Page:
How to Get Un-Stuck

Everyone has their gift. I consider myself somewhat of an expert at both getting stuck and getting unstuck. “If I had a dollar for every time ….”. Now a lot of times getting unstuck takes a lot of work; but a lot of times it doesn’t. Here are some low effort hints that could get you out of a jam without too much sweat;

  • Rule #1 – when stuck in a hole, stop digging! If you’re tire is spinning and you’re not moving, you’re just digging a rut and making the situation worse. This is common sense can apply to so many aspects of life, but it’s regularly ignored!
  • Point your front tires straight – If you have a two wheel drive vehicle and your front wheels are turned at all, you’re increasing the resistance for your back wheels to get you moving. Even if you have a four wheel drive, it’s better for all the wheels to be pulling in the same direction than battling each other. Once you’re moving, then turn.
  • Rock it – Quickly shift from drive to reverse and back to get a rocking motion going. The momentum may lift you out of the rut. But remember, as soon as you stop moving, refer to Rule #1!
  • Partially depress your parking brake – Most vehicles have what’s called an open differential in their axle (sports cars and trucks/SUVs with a tow package are the exception). An open differential means that power from the engine is sent through the path of least resistance. If one back wheel is on ice and the other on pavement, the ice has less resistance so that wheel will spin, and the vehicle does not move. Push your parking brake about half way down (can’t do this if you have an electronic parking brake). That will engage the brakes on both sides of the axle, but not enough to fully stop them. Now the resistance is equal. Both the tire on the ice and the one on pavement will get power, and the vehicle will move.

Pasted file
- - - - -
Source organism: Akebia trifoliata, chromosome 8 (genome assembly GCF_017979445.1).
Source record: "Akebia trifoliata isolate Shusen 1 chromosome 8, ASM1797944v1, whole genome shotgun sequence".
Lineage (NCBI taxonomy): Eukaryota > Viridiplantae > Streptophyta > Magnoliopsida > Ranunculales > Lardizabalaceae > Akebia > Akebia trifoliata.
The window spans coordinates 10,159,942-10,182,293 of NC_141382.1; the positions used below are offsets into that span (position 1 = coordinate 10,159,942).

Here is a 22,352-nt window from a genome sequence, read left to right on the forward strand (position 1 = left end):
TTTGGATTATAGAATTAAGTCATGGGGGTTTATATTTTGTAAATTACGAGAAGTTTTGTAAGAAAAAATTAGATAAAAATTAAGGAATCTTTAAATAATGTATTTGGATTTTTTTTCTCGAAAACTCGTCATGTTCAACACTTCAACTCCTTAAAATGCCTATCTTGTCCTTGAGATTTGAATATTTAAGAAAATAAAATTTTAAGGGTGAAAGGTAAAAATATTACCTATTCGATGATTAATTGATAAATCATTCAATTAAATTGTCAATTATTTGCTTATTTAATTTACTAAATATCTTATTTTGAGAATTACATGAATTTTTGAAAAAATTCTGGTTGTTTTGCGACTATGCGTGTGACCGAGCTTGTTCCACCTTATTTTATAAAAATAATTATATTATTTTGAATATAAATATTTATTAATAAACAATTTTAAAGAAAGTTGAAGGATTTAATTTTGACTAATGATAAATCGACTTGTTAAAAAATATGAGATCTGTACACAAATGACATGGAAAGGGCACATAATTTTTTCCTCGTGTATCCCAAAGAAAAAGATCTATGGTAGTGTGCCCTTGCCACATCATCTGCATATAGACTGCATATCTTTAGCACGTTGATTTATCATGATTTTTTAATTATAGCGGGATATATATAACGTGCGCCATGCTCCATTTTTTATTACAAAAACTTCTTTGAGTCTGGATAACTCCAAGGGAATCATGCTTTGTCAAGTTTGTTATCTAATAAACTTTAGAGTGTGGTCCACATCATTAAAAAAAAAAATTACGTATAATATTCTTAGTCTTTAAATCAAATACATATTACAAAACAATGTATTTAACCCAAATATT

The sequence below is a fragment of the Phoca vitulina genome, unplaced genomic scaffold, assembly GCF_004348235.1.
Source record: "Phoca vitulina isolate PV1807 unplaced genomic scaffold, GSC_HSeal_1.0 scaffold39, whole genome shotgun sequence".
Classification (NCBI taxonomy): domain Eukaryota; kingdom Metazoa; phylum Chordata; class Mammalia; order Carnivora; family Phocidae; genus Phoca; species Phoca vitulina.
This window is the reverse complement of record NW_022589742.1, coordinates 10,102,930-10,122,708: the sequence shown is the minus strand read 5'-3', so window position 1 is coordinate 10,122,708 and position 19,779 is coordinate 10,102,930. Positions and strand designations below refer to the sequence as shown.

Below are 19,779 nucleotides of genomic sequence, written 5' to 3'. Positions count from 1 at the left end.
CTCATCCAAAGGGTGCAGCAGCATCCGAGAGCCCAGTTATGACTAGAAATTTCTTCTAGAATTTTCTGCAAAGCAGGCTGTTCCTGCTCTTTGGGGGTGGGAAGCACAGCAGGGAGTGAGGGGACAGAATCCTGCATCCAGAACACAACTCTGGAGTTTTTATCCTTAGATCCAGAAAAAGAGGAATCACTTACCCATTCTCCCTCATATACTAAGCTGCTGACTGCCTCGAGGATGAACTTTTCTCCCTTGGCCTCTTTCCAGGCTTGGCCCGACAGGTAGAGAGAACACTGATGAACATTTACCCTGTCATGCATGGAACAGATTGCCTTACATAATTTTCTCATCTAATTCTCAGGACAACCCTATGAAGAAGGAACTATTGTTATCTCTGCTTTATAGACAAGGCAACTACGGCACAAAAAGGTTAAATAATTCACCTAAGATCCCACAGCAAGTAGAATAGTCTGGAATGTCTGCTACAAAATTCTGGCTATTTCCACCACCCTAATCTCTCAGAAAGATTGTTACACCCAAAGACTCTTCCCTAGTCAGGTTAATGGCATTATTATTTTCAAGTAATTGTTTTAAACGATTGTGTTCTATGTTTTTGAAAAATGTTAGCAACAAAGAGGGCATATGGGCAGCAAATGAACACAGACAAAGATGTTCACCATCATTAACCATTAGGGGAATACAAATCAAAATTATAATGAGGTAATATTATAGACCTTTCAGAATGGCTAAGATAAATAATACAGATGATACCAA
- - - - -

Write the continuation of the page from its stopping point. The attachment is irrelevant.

• Deflate your tires – this can roughly double the “contact patch” between your tire and the ground. Think of a basketball sitting on the court as it deflates. Drop your air pressure into the mid-upper teens, or if you don’t have an air gauge, to where your sidewall is about half its normal height. This works well on all surfaces, but particularly on sand. It does not work as well if you have low-profile tires.

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Why We Stopped Changing Oil

When I started working on cars I was changing oil every 3,000 miles, belts were changed every 2 years, tune ups every 12,000 to 15,000 miles (if the parts lasted that long). There was always something that needed attention. Your hood was opened 3 to 4 times a year. That gave us many opportunities to find problems you might have. Today oil changes happen between 7,000 and 12,000 miles, about once a year. Drive belts last 50,000 to 80,000 miles, and the first tune up is around 100,000 miles. Your hood is now only opened about once a year.  Just like going to the doctor for an annual physical, your car needs the same physical. When we raise the hood on your car for its annual oil service, we look at everything we can. Our “Vehicle Health Report” gives you peace of mind when you get in your car. Our goal for your vehicle is to be problem free for the next year.  We could change the oil and filter, check the fluid levels and add washer fluid. It would cost less but that would be an injustice to you. We pull the wheels, rotate the tires, check the brakes, belts, hoses, battery, cooling system, all the fluid conditions, wiper blades, lights, and many other things on our 130 point inspection.  We won’t just do an oil change because I never want you to ask me “why didn’t you see a problem? You just worked on my car.”